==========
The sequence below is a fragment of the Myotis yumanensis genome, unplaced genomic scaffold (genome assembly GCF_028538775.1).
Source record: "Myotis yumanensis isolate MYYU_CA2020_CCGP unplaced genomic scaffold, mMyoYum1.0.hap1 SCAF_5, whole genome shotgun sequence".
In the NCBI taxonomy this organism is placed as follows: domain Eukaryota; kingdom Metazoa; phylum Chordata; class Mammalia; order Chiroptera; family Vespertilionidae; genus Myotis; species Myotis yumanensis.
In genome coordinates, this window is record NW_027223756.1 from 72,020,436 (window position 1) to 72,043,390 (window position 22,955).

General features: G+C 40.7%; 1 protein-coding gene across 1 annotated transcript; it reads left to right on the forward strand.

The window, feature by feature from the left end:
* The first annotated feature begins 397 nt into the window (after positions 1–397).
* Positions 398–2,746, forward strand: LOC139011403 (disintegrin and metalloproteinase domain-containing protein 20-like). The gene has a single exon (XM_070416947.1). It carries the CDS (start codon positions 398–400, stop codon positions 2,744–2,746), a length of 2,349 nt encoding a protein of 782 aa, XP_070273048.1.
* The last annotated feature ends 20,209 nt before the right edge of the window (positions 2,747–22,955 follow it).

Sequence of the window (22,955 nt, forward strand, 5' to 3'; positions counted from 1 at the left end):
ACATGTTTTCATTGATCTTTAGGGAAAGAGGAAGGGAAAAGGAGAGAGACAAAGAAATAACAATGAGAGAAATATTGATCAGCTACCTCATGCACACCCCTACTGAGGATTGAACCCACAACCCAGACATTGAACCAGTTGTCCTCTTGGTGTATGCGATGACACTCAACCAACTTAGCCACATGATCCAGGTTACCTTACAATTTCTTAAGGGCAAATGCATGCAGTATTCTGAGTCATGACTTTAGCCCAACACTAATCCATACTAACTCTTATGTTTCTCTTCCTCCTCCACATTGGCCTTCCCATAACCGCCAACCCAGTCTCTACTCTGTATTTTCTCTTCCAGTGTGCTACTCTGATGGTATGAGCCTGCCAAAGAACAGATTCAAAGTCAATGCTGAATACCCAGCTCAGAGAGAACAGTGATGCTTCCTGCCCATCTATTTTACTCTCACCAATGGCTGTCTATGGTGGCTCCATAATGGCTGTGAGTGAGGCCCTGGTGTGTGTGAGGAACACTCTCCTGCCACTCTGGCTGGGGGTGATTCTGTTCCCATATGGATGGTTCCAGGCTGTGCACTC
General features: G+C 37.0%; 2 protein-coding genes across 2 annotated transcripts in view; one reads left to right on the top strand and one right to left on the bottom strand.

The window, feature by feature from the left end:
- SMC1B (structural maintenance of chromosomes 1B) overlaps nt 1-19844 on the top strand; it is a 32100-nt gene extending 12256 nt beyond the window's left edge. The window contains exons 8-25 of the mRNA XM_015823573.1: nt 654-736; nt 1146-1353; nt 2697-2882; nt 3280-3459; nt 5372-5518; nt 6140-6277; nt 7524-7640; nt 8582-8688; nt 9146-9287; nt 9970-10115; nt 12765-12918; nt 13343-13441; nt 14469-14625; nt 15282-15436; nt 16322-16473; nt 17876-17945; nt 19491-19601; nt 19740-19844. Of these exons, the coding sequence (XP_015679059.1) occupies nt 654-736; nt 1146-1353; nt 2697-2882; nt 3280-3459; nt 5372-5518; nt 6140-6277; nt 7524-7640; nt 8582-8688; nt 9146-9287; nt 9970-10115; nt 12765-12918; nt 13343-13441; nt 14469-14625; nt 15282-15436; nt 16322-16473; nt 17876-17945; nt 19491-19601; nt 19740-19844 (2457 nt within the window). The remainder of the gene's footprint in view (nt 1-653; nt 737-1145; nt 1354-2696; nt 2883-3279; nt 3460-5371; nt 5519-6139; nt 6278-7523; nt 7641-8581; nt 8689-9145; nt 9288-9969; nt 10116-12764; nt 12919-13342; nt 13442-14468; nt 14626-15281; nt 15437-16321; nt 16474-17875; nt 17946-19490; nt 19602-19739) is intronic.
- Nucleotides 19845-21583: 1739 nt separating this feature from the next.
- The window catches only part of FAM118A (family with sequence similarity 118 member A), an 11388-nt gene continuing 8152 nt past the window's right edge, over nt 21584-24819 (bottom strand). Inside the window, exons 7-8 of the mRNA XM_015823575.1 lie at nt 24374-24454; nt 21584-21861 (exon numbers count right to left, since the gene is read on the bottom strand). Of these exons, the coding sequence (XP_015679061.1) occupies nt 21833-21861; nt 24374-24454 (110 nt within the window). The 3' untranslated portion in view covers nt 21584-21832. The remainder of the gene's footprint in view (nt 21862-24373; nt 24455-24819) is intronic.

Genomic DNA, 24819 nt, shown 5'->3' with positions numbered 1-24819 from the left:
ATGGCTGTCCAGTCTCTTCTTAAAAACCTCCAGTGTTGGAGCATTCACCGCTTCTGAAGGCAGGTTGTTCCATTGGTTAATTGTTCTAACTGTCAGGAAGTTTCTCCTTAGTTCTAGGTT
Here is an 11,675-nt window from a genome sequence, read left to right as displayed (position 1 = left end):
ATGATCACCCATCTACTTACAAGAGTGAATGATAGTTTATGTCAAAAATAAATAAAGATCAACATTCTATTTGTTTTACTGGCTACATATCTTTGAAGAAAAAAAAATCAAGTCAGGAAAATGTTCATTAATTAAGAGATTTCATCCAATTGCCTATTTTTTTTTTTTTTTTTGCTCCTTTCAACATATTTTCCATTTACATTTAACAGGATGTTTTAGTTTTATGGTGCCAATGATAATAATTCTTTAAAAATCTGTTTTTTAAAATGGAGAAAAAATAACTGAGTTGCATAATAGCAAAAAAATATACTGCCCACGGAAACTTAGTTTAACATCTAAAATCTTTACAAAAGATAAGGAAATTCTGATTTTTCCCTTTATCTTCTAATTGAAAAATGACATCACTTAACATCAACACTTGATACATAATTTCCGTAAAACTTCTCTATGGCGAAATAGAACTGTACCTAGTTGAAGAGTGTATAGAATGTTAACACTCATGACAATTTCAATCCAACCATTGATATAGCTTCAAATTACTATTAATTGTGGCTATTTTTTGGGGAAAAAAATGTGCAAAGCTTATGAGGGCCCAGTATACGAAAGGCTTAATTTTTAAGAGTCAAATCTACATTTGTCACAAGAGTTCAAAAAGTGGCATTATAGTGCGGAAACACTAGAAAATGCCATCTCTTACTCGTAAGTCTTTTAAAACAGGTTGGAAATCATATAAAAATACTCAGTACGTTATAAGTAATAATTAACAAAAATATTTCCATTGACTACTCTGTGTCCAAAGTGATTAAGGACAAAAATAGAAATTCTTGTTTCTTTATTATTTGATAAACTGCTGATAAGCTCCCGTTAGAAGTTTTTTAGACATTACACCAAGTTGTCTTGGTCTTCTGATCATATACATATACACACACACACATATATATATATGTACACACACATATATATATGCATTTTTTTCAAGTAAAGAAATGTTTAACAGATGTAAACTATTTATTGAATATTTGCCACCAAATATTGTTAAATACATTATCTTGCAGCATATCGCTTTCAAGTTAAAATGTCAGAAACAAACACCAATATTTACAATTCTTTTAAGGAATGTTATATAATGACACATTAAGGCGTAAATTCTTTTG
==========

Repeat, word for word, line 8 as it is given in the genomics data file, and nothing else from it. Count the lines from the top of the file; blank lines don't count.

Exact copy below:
* Positions 398–2,746, forward strand: LOC139011403 (disintegrin and metalloproteinase domain-containing protein 20-like). The gene has a single exon (XM_070416947.1). It carries the CDS (start codon positions 398–400, stop codon positions 2,744–2,746), a length of 2,349 nt encoding a protein of 782 aa, XP_070273048.1.